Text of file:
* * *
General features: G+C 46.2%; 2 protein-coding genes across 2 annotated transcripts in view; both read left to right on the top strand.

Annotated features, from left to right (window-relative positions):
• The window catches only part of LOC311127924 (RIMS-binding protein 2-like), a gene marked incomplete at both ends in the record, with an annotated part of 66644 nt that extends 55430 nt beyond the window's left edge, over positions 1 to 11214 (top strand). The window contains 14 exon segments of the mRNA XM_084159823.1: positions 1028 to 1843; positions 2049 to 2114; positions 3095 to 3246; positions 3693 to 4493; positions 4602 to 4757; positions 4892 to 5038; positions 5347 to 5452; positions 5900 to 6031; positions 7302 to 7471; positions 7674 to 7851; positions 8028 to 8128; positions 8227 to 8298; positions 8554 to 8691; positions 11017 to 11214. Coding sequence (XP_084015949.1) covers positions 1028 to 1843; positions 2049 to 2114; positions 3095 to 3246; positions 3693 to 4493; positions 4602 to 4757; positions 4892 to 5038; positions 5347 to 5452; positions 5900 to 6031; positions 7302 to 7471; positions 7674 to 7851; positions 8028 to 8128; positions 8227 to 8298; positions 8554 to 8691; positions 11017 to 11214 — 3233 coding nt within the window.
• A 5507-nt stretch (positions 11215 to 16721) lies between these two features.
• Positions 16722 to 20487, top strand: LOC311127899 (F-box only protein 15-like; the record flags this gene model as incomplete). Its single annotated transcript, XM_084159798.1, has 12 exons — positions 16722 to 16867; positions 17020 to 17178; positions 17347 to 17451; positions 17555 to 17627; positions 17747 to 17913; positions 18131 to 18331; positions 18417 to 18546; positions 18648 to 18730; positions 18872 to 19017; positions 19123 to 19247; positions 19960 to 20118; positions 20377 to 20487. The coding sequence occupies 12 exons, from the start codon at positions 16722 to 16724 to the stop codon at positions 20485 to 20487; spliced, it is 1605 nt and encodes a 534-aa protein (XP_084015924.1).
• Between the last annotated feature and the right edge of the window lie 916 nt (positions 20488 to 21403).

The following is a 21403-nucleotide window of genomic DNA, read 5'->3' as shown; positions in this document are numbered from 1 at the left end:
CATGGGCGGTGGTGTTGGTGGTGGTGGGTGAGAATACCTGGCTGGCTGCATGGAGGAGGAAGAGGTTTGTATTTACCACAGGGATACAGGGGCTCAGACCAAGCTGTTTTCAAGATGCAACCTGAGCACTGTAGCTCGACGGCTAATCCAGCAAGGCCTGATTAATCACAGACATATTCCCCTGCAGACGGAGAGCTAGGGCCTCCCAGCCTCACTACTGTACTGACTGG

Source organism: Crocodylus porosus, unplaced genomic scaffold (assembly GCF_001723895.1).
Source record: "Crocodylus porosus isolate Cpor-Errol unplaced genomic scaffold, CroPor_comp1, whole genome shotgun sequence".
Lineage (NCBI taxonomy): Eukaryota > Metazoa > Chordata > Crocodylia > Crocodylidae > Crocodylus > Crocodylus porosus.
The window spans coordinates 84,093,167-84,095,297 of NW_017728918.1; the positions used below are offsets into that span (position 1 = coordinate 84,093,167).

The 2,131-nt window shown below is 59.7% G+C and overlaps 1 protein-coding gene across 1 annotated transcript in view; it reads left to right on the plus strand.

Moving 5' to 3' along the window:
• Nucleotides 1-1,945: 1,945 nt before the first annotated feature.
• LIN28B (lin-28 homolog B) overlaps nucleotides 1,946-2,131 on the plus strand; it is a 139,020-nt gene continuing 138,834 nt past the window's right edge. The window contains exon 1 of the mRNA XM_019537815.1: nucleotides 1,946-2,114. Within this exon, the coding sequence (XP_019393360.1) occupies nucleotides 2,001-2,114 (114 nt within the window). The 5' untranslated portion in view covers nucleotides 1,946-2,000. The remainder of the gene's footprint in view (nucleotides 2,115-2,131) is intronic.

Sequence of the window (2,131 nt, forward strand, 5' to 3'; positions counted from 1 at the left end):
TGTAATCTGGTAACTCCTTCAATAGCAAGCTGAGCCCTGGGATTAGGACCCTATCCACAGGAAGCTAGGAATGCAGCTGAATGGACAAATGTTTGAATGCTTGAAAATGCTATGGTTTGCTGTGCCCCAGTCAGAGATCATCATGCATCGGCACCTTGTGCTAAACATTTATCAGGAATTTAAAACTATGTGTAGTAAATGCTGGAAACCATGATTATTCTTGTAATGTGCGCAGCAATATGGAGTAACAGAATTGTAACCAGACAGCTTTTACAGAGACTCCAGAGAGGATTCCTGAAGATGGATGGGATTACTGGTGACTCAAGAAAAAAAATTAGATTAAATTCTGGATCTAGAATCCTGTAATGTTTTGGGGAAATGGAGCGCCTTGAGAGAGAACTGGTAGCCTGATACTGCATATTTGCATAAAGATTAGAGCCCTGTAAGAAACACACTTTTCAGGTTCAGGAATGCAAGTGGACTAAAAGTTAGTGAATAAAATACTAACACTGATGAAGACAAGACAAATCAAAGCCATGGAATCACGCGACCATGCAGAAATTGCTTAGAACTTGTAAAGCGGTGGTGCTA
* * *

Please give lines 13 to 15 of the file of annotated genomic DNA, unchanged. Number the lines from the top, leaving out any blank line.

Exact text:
The 2,131-nt window shown below is 59.7% G+C and overlaps 1 protein-coding gene across 1 annotated transcript in view; it reads left to right on the plus strand.

Moving 5' to 3' along the window:
• Nucleotides 1-1,945: 1,945 nt before the first annotated feature.